Rapper Wyclef Jean has confirmed the rumors: he's running for president of Haiti. The former Fugees frontman was born in Port-au-Prince and has long supported relief efforts in his native country. "If I can't take five years out to serve my country as President," he tells Time magazine. "Then everything I've been singing about, like equal rights, doesn't mean anything."

The Caribbean nation is still reeling from the massive earthquake that left 250,000 people dead and 1.5 million homeless in January. Jean is expected to make the official announcement on Larry King Live on Thursday.

  • Wyclef's Intentions Are Pure, writes Tim Padgett at Time:
It's tempting to dismiss this as flaky performance art, a publicity stunt from the same guy who just a few years ago recorded a number called "President" that included the refrain "If I was President." But Jean's chances as well as his motives seem solid. And there are good reasons for Haitians — and the U.S.-led international donor community, which is bankrolling Haiti's long slog to the 21st century — to take this particular hip-hop politician seriously. Pop-culture celebrity hardly disqualifies you from high office today. (The last time I looked, an action hero was still running California.) And in Haiti, where half the population of about 9 million is under age 25, it's an asset as golden as a rapper's chains. Amid Haiti's gray postquake rubble, Jean is far more popular with that young cohort than their chronically corrupt and inept mainstream politicians are, and he'll likely galvanize youth participation in the election.
  • His Relief Work Is Not Without Controversy, writes Trenton Daniel at the Miami Herald: "His Yéle Haiti Foundation has raised millions, some from text donations shortly after the earthquake. The charity has come under scrutiny over how it spends the funds donated to it on behalf of Haiti... Reports surfaced in January that the foundation paid Jean to perform at fundraising events and that a station he owns sold the charity advertising. Jean acknowledged on Oprah and other shows that the foundation had been poorly run and he hired a new accounting firm."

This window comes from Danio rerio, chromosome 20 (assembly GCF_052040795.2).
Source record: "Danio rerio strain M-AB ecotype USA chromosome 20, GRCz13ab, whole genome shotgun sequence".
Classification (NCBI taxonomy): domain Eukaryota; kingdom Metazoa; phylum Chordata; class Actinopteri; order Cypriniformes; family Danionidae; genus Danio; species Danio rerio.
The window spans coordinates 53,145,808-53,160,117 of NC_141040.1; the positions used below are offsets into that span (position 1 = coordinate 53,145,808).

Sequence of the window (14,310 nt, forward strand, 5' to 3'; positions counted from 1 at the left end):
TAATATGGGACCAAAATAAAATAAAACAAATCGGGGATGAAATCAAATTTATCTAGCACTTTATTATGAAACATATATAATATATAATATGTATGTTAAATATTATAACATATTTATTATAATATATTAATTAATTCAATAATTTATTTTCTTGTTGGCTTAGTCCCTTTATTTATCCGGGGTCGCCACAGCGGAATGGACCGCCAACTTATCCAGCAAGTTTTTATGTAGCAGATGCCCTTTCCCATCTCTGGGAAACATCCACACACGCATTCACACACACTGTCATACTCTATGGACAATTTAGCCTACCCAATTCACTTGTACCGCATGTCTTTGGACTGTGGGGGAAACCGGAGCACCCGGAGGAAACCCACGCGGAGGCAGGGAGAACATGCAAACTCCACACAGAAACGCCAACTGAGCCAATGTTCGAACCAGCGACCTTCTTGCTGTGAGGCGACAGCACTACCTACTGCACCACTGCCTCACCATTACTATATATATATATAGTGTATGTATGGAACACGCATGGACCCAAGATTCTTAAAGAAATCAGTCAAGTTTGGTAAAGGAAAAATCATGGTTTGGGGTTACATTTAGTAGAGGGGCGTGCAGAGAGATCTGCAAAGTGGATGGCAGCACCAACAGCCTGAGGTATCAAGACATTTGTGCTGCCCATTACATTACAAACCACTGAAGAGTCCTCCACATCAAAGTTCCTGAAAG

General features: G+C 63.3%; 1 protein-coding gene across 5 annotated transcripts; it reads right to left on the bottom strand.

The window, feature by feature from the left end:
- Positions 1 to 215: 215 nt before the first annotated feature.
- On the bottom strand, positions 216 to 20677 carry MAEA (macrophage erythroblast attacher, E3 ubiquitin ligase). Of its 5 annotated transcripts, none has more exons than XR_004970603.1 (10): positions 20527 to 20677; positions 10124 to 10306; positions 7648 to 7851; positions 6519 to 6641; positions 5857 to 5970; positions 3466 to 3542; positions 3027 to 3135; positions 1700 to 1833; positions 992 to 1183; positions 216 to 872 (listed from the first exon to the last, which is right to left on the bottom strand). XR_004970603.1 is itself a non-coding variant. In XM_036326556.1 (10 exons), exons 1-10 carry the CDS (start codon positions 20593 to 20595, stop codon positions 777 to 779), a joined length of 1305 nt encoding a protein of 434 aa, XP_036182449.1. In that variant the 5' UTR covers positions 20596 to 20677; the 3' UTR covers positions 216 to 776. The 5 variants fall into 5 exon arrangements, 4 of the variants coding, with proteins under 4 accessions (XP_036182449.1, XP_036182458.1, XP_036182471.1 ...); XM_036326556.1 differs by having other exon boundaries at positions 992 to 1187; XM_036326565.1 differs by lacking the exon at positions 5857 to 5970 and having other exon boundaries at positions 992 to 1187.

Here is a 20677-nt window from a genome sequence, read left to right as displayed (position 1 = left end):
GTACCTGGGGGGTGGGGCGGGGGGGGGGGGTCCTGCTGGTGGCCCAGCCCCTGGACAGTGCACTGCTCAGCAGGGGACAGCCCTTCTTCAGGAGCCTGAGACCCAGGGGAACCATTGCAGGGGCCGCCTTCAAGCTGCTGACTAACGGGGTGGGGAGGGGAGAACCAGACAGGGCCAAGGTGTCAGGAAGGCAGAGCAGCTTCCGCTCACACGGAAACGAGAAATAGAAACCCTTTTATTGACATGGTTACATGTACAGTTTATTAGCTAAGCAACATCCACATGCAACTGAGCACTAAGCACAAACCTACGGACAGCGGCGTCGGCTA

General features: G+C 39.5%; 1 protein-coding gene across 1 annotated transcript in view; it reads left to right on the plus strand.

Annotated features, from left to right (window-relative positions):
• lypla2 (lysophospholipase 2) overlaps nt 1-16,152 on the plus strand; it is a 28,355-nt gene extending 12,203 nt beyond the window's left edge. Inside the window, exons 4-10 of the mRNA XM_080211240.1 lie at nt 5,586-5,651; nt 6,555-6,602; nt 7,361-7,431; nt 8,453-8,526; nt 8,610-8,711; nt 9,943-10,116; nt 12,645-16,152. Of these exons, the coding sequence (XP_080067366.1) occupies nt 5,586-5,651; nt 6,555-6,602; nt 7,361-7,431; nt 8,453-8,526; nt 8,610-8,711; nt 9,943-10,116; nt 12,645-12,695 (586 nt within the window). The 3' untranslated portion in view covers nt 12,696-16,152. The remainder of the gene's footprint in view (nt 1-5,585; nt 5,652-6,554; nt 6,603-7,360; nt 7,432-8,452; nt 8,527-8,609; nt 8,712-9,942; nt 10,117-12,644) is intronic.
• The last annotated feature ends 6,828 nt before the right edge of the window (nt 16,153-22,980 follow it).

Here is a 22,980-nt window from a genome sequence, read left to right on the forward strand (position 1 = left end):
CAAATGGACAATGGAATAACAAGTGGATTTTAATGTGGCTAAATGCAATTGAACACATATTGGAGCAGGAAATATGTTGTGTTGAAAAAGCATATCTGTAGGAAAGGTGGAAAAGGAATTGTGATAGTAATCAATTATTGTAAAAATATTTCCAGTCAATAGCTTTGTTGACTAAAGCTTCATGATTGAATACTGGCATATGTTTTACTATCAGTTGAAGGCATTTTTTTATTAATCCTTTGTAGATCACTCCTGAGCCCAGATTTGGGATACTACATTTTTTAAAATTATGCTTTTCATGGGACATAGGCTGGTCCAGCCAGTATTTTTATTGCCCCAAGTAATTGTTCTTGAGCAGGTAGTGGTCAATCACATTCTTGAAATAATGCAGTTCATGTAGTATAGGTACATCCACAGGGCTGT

• Let's Have a Look at the Competition, writes Frances Martel at Mediaite: "If he runs, he will be running against 'dozens' of like-minded people that want to run the nation, including one of his uncles, Raymond Joseph, Haiti’s ambassador to the US. 'Other likely candidates,' the AP report continues, 'include former prime ministers, mayors and another popular Haitian musician, Michel (Sweet Micky) Martelly.'"
  • He's the Arnold-Equivalent, writes Ernie Smith at Short Form Blog: "He’s like Arnold Schwarzeneg­ger in 2003. He’s famous and rid­ing a strong wave of good will, and that high pro­file and good will may actu­ally be help­ful in rebuild­ing earthquake-torn Haiti, because (while he may only come with a level of polit­i­cal expe­ri­ence equiv­a­lent to Alvin Greene) he has charisma and can keep the tragedy on people’s minds. Some­one has to."